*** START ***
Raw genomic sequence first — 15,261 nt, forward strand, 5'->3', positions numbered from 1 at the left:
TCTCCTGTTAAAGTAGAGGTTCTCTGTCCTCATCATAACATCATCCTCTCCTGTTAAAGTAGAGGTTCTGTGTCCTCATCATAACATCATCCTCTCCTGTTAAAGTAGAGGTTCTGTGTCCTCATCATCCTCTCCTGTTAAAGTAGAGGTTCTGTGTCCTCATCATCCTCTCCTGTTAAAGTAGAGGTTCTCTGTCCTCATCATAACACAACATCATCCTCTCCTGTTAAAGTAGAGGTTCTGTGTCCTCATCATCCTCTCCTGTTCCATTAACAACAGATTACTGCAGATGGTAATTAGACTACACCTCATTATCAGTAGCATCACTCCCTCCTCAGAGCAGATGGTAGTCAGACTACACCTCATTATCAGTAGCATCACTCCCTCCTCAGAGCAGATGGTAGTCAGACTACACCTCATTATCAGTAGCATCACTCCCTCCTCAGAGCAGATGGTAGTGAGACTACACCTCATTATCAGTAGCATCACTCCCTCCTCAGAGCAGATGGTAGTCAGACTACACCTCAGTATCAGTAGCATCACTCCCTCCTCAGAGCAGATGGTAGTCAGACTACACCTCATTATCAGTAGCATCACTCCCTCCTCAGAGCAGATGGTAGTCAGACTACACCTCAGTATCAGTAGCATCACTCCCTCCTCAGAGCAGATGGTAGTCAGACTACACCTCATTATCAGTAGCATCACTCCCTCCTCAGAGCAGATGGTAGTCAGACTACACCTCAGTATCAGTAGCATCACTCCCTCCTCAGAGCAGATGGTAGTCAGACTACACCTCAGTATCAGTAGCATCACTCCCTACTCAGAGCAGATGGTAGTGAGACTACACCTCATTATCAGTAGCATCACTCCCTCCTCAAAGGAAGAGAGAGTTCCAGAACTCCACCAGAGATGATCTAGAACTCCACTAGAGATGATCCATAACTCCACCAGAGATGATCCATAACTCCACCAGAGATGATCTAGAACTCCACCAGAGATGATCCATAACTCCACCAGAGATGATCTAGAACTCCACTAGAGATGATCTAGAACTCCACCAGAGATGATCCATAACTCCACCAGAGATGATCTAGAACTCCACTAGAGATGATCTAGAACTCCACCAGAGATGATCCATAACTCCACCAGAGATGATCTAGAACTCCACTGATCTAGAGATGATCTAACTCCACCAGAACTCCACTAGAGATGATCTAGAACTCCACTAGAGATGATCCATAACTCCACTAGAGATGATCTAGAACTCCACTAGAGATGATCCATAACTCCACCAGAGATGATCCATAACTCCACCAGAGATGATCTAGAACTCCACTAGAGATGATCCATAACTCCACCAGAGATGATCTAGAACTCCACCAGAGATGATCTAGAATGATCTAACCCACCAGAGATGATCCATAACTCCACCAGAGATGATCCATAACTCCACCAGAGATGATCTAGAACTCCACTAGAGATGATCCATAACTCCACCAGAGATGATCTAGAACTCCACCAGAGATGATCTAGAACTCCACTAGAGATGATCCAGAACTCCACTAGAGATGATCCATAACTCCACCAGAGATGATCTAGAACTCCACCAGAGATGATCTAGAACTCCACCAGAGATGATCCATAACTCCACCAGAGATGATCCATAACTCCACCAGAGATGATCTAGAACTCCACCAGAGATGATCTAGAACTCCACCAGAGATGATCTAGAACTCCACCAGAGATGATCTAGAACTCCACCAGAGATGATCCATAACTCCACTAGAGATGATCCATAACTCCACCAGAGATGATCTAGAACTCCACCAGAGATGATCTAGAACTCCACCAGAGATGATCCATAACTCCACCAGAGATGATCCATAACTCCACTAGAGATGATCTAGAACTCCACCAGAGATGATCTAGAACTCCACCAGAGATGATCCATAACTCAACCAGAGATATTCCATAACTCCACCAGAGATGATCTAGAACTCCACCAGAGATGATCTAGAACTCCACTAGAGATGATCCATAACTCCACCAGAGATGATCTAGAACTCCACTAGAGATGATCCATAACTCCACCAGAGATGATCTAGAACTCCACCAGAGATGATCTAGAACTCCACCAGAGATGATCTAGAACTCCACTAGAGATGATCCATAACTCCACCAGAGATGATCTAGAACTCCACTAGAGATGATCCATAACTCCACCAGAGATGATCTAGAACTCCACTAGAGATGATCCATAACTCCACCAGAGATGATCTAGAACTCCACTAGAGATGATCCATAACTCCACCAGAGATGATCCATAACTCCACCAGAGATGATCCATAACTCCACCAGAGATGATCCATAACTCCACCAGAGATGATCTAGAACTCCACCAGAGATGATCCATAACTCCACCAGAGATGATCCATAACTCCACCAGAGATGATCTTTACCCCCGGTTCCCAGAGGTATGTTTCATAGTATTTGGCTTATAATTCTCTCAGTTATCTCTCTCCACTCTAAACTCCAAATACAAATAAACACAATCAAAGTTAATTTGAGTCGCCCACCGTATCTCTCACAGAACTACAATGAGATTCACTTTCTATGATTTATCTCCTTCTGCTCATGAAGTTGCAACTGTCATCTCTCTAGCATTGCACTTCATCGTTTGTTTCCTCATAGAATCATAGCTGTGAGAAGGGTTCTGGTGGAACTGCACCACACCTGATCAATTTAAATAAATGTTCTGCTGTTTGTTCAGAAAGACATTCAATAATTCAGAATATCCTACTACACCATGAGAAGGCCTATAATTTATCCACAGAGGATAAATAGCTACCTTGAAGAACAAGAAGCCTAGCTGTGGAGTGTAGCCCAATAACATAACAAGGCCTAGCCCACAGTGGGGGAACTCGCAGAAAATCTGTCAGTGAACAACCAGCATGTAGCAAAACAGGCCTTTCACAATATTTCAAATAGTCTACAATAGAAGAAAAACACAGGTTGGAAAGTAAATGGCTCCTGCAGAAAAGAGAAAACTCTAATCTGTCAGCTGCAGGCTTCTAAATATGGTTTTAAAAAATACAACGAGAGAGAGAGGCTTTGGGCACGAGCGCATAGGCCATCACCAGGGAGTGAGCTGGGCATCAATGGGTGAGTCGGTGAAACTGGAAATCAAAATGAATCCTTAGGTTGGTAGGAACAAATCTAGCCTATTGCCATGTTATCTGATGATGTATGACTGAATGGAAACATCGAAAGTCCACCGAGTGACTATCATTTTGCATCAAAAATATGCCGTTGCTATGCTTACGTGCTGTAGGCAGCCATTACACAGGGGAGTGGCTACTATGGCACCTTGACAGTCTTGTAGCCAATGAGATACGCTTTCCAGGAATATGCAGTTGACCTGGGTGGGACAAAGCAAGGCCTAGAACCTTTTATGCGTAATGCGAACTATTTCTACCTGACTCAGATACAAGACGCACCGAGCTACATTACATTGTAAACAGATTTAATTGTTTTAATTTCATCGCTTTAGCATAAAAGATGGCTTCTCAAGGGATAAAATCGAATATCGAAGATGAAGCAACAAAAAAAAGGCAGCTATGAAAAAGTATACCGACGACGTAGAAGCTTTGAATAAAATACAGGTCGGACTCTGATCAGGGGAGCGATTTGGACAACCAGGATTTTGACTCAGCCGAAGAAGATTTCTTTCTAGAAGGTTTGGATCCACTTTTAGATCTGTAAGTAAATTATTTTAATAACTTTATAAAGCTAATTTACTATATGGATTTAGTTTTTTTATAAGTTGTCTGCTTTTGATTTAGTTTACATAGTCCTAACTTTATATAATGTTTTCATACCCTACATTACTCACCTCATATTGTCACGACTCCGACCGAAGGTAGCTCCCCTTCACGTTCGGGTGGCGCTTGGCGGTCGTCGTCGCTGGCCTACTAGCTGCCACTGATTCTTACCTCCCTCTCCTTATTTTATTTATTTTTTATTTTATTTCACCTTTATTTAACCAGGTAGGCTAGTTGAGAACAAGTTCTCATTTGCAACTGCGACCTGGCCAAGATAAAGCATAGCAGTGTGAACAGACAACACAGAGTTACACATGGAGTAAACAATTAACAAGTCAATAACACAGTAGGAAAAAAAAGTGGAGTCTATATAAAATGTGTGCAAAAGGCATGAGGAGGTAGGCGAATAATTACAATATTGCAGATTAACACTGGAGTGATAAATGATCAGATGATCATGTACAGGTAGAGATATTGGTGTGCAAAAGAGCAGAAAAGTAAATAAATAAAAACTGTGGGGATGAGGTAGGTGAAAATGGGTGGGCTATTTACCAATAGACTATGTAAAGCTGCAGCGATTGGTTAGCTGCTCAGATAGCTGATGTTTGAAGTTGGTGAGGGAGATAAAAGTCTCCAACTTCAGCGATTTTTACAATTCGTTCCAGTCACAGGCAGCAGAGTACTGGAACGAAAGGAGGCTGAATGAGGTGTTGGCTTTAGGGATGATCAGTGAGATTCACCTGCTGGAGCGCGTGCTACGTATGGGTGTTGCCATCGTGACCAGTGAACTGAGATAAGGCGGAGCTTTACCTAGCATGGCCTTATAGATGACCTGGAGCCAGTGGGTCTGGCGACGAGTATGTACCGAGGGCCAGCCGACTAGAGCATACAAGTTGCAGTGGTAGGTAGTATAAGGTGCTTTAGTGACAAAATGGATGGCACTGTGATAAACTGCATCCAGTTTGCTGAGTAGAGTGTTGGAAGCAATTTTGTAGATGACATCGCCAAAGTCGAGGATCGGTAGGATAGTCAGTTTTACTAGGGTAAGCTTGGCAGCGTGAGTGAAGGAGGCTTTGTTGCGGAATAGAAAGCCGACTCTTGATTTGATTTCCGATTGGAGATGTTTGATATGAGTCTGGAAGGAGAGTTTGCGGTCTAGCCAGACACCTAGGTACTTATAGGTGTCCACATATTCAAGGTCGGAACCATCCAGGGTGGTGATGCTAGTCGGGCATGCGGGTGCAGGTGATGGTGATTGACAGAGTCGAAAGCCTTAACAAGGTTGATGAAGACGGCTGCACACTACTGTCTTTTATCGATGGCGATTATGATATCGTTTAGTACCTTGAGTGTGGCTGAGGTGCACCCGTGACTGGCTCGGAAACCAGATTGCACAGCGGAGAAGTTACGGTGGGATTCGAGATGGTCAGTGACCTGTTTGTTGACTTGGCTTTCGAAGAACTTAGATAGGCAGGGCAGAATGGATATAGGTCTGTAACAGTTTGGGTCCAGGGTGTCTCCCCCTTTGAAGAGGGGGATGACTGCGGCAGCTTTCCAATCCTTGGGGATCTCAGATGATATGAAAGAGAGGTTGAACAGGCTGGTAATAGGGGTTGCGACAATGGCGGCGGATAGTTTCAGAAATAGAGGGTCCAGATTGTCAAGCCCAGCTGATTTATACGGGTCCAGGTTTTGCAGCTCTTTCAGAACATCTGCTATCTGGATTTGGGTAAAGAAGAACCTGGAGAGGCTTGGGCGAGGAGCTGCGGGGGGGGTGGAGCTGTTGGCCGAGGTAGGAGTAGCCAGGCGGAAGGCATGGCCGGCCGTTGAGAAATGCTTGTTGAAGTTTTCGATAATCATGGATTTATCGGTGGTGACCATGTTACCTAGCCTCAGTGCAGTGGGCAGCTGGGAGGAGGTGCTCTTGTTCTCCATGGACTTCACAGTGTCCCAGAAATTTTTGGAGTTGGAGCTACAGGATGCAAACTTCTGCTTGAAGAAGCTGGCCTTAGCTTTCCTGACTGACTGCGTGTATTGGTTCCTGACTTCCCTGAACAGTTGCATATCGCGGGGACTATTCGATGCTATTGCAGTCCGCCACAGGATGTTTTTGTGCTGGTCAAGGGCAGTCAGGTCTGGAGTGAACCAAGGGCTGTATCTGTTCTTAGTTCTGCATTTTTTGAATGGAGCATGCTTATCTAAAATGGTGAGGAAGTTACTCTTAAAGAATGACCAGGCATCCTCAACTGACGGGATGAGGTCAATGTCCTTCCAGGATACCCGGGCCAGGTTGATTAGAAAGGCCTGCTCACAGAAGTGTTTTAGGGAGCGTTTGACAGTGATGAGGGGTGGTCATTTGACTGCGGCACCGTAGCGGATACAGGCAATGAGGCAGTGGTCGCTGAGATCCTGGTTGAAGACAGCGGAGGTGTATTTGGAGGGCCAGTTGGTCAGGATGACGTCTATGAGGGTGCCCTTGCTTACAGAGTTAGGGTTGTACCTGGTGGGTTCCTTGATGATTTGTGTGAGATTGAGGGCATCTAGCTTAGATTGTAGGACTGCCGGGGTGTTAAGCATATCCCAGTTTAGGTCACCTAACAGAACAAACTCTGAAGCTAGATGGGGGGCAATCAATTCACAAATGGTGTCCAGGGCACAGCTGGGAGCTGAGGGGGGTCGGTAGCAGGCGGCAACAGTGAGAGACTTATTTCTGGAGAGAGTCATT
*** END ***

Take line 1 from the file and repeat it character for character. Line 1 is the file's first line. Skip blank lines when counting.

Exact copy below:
Raw genomic sequence first — 15,261 nt, forward strand, 5'->3', positions numbered from 1 at the left: